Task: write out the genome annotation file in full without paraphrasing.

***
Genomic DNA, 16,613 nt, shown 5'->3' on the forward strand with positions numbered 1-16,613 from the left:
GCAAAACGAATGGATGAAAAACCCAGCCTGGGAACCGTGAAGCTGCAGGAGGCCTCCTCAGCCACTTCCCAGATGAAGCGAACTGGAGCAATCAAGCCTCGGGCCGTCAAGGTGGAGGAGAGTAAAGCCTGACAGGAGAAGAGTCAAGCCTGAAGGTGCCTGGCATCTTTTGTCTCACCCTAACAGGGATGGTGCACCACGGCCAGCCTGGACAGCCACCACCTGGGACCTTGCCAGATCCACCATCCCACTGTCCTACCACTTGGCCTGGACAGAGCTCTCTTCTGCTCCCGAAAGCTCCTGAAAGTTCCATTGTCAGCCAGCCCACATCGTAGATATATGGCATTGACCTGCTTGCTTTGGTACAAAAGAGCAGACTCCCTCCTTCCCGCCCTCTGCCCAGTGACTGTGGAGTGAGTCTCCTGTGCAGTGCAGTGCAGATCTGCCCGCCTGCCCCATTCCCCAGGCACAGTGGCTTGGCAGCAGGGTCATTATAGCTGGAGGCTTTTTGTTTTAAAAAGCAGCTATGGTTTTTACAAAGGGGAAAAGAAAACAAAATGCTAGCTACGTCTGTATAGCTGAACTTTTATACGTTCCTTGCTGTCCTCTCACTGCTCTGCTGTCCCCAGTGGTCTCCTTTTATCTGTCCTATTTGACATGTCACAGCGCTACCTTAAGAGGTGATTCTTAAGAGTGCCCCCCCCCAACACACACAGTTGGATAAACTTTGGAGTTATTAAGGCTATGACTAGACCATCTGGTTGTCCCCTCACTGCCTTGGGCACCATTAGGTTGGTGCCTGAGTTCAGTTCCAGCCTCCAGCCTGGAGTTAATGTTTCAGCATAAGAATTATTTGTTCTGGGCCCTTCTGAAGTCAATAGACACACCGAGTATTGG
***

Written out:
Genomic DNA, 16,613 nt, shown 5'->3' on the forward strand with positions numbered 1-16,613 from the left:
GCAAAACGAATGGATGAAAAACCCAGCCTGGGAACCGTGAAGCTGCAGGAGGCCTCCTCAGCCACTTCCCAGATGAAGCGAACTGGAGCAATCAAGCCTCGGGCCGTCAAGGTGGAGGAGAGTAAAGCCTGACAGGAGAAGAGTCAAGCCTGAAGGTGCCTGGCATCTTTTGTCTCACCCTAACAGGGATGGTGCACCACGGCCAGCCTGGACAGCCACCACCTGGGACCTTGCCAGATCCACCATCCCACTGTCCTACCACTTGGCCTGGACAGAGCTCTCTTCTGCTCCCGAAAGCTCCTGAAAGTTCCATTGTCAGCCAGCCCACATCGTAGATATATGGCATTGACCTGCTTGCTTTGGTACAAAAGAGCAGACTCCCTCCTTCCCGCCCTCTGCCCAGTGACTGTGGAGTGAGTCTCCTGTGCAGTGCAGTGCAGATCTGCCCGCCTGCCCCATTCCCCAGGCACAGTGGCTTGGCAGCAGGGTCATTATAGCTGGAGGCTTTTTGTTTTAAAAAGCAGCTATGGTTTTTACAAAGGGGAAAAGAAAACAAAATGCTAGCTACGTCTGTATAGCTGAACTTTTATACGTTCCTTGCTGTCCTCTCACTGCTCTGCTGTCCCCAGTGGTCTCCTTTTATCTGTCCTATTTGACATGTCACAGCGCTACCTTAAGAGGTGATTCTTAAGAGTGCCCCCCCCCAACACACACAGTTGGATAAACTTTGGAGTTATTAAGGCTATGACTAGACCATCTGGTTGTCCCCTCACTGCCTTGGGCACCATTAGGTTGGTGCCTGAGTTCAGTTCCAGCCTCCAGCCTGGAGTTAATGTTTCAGCATAAGAATTATTTGTTCTGGGCCCTTCTGAAGTCAATAGACACACCGAGTATTGG